Solicitors/Trustees, are you at risk of a complaint?
How many Trusts do you act for, where this situation applies?
The Trust’s Situation
- Three years ago, we were requested by the Trustees of the Mr Jones Will Trust to provide advice in respect of the capital now in the Trust, of approximately £1,500,000
- Mr Jones, as is very common today, had been divorced and remarried. He had 2 adult children from his first marriage, Tom and Dick. His second wife, Ann, had two adult children from her first marriage, Harriet and Gemma.
- Ann was independently wealthy with an estate value significantly in excess of the nil rate band.
- The Will Trust was a Life Interest Trust with Ann being the life tenant and Mr Jones’ children Tom and Dick being the remaindermen.
- The Trustees, under the Trustee Act 2000, needed to balance the interests of both the life tenant and the remaindermen. They also noted that Ann was in her mid-80’s and they understood her life expectancy was not good.
- Our initial thoughts were to consider a traditional approach of investing the capital in a well balanced and diversified collectives portfolio with a below average risk profile to reflect the Trustees’ Cautious attitude to risk, particularly in view of the potentially limited time horizon.
- We explained that a realistic total return expectation would be 5% to 6% per annum, with a natural income yield of approximately 2.5% to 3% available to the life tenant.
- The respective interests would be balanced as follows:
Total investment approximately - £1,500,000
Life tenant income - 2.5% to 3%
Remaindermen capital growth - 2.5% to 3%
Life Tenant’s income approx - £37,500 to £45,000 pa
This at first sight seems to meet all the Trustees’ objectives and balances the interests of both beneficiaries fairly.
HOWEVER, on closer investigation, the remainder-men will suffer significantly upon Ann’s death. As the value of the Trust will be aggregated with her own estate for Inheritance Tax, the Trustees will face an Inheritance Tax liability on Ann’s death of approximately £535,000.
This will reduce the remaindermen’s inheritance as follows:
Trust Capital - £1,500,000
Inheritance Tax payable - £535,000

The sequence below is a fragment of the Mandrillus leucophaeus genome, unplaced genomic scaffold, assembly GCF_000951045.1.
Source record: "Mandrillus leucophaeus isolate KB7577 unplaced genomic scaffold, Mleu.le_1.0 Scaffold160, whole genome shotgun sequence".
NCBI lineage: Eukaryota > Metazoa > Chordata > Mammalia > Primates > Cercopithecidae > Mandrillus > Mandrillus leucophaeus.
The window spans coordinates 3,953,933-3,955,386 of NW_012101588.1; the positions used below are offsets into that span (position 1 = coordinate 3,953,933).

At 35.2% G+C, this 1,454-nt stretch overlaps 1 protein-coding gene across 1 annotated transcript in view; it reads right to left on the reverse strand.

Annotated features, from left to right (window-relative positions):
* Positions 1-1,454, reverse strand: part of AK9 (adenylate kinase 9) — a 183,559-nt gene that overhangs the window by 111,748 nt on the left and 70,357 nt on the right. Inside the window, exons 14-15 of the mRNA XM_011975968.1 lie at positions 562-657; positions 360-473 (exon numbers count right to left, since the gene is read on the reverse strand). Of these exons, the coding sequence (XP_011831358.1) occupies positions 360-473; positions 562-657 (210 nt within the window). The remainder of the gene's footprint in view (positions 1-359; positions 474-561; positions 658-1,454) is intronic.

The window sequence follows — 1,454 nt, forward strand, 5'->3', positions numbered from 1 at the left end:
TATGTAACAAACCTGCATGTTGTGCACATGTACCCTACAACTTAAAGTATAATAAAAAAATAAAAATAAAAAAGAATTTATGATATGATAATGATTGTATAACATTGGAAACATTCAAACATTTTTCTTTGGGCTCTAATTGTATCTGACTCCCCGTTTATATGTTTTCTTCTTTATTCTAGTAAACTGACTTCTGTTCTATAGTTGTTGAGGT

Net Estate - £965,000
The question here is, is this fair to the remaindermen and have the Trustees considered everything possible to protect their capital?
We therefore suggested an alternative strategy to the Trustees to consider, as follows:
- We explained that they could instead invest the capital across a range of investments qualifying for Business Property Relief (BPR).
- The benefit of this would be that once held for two years, these investments would be exempt of IHT, protecting the remaindermen’s capital and saving £535,000 Inheritance Tax.
- If the life tenant did not survive two years, then the remaindermen would have been no worse off.
- This strategy could continue to pay an income to the life tenant of £39,000 pa
The Trustees were understandably nervous about a strategy they were less familiar with and concerned, as they had heard BPR investments can be very high risk and volatile.
- We explained that there are some very volatile BPR investments, which we would not recommend here, and even if we were considering these the investment could fall in value by up to 40% and the remaindermen would be no worse off at the end of year 2.
- We reassured the Trustees that we were not looking at this type of plan but at BPR investments with the lowest volatility, where the risk has been mitigated as far as possible and where the focus is on capital preservation.
The Current Position:
- We completed a report considering both the traditional approach and the BPR strategy side by side and this was presented to the Trustees and all the beneficiaries.
The Trustees implemented the plan 2½ years ago. The life tenant has survived and all of the investments reached their two year qualifying period three months ago.
Original Investment, December 2010 - £1,500,000
Value January 2013 - £1,503,966
Income paid out to date - £99,456 (£49,728 pa)
Total return approximately - 3.31% pa
Inheritance Tax saved - £535,000
- An investment which has preserved its capital value and paid out (and continues to pay out) the income to the life tenant
- An uplift in value paid to remaindermen after 2 years of £535,000
- Two very pleased remaindermen and a happy life tenant.
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We will look to carry out a regular review of your circumstances, objectives, needs and portfolio performance to ensure all arrangements continue to be suitable and advise of any changes that may be appropriate.
This example is for illustrative purposes only, based on current legislation and tax allowances. Tax rules and regulations are subject to change.